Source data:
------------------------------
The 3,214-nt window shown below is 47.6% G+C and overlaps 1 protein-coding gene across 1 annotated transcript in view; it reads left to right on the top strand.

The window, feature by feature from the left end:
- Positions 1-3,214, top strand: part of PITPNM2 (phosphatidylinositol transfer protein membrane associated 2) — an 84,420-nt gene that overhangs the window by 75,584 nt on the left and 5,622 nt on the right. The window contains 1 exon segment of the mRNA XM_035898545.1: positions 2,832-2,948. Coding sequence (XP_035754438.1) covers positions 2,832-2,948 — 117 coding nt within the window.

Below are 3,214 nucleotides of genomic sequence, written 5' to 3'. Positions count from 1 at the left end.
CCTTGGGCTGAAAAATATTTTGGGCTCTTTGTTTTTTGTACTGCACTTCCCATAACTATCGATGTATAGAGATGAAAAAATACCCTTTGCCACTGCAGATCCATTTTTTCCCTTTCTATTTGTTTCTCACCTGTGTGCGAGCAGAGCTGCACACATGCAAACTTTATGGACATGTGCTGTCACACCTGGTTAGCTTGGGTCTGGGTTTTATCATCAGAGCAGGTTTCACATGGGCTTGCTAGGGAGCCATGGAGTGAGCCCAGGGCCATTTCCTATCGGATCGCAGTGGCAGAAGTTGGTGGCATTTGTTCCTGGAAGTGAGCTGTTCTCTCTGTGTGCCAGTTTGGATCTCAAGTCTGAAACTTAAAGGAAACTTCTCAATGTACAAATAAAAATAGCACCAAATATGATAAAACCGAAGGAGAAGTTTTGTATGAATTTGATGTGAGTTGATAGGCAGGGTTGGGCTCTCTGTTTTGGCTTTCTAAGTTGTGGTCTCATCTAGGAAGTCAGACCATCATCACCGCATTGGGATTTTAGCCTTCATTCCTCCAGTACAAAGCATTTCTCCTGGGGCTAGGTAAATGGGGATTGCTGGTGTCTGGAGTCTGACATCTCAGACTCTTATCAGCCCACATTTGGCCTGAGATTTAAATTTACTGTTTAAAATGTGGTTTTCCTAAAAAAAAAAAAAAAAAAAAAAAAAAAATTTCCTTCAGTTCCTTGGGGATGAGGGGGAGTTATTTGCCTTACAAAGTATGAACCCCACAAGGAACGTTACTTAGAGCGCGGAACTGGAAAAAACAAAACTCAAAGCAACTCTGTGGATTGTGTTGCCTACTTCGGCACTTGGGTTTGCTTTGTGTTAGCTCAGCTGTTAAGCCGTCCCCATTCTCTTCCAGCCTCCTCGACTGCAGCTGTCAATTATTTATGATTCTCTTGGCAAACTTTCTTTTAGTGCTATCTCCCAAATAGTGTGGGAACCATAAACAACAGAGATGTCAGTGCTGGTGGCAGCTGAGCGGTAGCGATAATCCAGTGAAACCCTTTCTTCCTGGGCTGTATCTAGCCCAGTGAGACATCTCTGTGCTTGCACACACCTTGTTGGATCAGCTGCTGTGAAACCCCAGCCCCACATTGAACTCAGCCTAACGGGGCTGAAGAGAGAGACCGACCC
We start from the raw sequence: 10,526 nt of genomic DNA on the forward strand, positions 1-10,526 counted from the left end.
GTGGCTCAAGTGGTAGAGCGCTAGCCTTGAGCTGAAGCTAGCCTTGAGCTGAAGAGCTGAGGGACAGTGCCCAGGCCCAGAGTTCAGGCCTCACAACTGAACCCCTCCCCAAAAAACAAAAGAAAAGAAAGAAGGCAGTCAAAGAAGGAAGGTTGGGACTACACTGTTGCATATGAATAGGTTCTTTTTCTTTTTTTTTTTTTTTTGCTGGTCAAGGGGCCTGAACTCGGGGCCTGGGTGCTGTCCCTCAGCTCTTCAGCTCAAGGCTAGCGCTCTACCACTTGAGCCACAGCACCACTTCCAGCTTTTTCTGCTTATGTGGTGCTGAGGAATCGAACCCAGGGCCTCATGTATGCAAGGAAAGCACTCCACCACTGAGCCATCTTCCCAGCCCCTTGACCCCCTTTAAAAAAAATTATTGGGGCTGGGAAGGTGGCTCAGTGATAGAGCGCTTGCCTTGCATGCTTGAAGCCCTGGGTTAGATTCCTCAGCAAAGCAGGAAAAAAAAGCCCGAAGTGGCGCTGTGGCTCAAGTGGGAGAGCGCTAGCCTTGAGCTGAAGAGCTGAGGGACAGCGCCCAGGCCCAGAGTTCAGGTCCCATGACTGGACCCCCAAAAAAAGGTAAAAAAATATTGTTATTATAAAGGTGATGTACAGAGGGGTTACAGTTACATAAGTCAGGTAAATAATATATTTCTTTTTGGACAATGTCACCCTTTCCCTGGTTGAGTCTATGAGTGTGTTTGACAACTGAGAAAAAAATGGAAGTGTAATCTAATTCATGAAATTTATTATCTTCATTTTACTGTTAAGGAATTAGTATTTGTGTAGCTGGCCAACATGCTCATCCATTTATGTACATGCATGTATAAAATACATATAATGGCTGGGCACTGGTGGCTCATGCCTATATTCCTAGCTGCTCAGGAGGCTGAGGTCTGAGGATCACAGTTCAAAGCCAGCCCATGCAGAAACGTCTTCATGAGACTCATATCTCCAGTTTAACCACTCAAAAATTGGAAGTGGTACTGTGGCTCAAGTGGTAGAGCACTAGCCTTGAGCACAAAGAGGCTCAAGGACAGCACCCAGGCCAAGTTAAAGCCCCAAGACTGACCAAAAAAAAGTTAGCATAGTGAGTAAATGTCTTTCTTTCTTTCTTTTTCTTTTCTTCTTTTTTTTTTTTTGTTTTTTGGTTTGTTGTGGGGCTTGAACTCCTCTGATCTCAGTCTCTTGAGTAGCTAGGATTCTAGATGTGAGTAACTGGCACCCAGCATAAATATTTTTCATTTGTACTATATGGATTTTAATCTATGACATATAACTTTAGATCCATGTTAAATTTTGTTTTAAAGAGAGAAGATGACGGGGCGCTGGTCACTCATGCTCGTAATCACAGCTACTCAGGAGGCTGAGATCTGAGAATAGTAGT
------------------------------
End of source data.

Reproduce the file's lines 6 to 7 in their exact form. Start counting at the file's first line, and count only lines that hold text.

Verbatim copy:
We start from the raw sequence: 10,526 nt of genomic DNA on the forward strand, positions 1-10,526 counted from the left end.
GTGGCTCAAGTGGTAGAGCGCTAGCCTTGAGCTGAAGCTAGCCTTGAGCTGAAGAGCTGAGGGACAGTGCCCAGGCCCAGAGTTCAGGCCTCACAACTGAACCCCTCCCCAAAAAACAAAAGAAAAGAAAGAAGGCAGTCAAAGAAGGAAGGTTGGGACTACACTGTTGCATATGAATAGGTTCTTTTTCTTTTTTTTTTTTTTTTGCTGGTCAAGGGGCCTGAACTCGGGGCCTGGGTGCTGTCCCTCAGCTCTTCAGCTCAAGGCTAGCGCTCTACCACTTGAGCCACAGCACCACTTCCAGCTTTTTCTGCTTATGTGGTGCTGAGGAATCGAACCCAGGGCCTCATGTATGCAAGGAAAGCACTCCACCACTGAGCCATCTTCCCAGCCCCTTGACCCCCTTTAAAAAAAATTATTGGGGCTGGGAAGGTGGCTCAGTGATAGAGCGCTTGCCTTGCATGCTTGAAGCCCTGGGTTAGATTCCTCAGCAAAGCAGGAAAAAAAAGCCCGAAGTGGCGCTGTGGCTCAAGTGGGAGAGCGCTAGCCTTGAGCTGAAGAGCTGAGGGACAGCGCCCAGGCCCAGAGTTCAGGTCCCATGACTGGACCCCCAAAAAAAGGTAAAAAAATATTGTTATTATAAAGGTGATGTACAGAGGGGTTACAGTTACATAAGTCAGGTAAATAATATATTTCTTTTTGGACAATGTCACCCTTTCCCTGGTTGAGTCTATGAGTGTGTTTGACAACTGAGAAAAAAATGGAAGTGTAATCTAATTCATGAAATTTATTATCTTCATTTTACTGTTAAGGAATTAGTATTTGTGTAGCTGGCCAACATGCTCATCCATTTATGTACATGCATGTATAAAATACATATAATGGCTGGGCACTGGTGGCTCATGCCTATATTCCTAGCTGCTCAGGAGGCTGAGGTCTGAGGATCACAGTTCAAAGCCAGCCCATGCAGAAACGTCTTCATGAGACTCATATCTCCAGTTTAACCACTCAAAAATTGGAAGTGGTACTGTGGCTCAAGTGGTAGAGCACTAGCCTTGAGCACAAAGAGGCTCAAGGACAGCACCCAGGCCAAGTTAAAGCCCCAAGACTGACCAAAAAAAAGTTAGCATAGTGAGTAAATGTCTTTCTTTCTTTCTTTTTCTTTTCTTCTTTTTTTTTTTTTGTTTTTTGGTTTGTTGTGGGGCTTGAACTCCTCTGATCTCAGTCTCTTGAGTAGCTAGGATTCTAGATGTGAGTAACTGGCACCCAGCATAAATATTTTTCATTTGTACTATATGGATTTTAATCTATGACATATAACTTTAGATCCATGTTAAATTTTGTTTTAAAGAGAGAAGATGACGGGGCGCTGGTCACTCATGCTCGTAATCACAGCTACTCAGGAGGCTGAGATCTGAGAATAGTAGT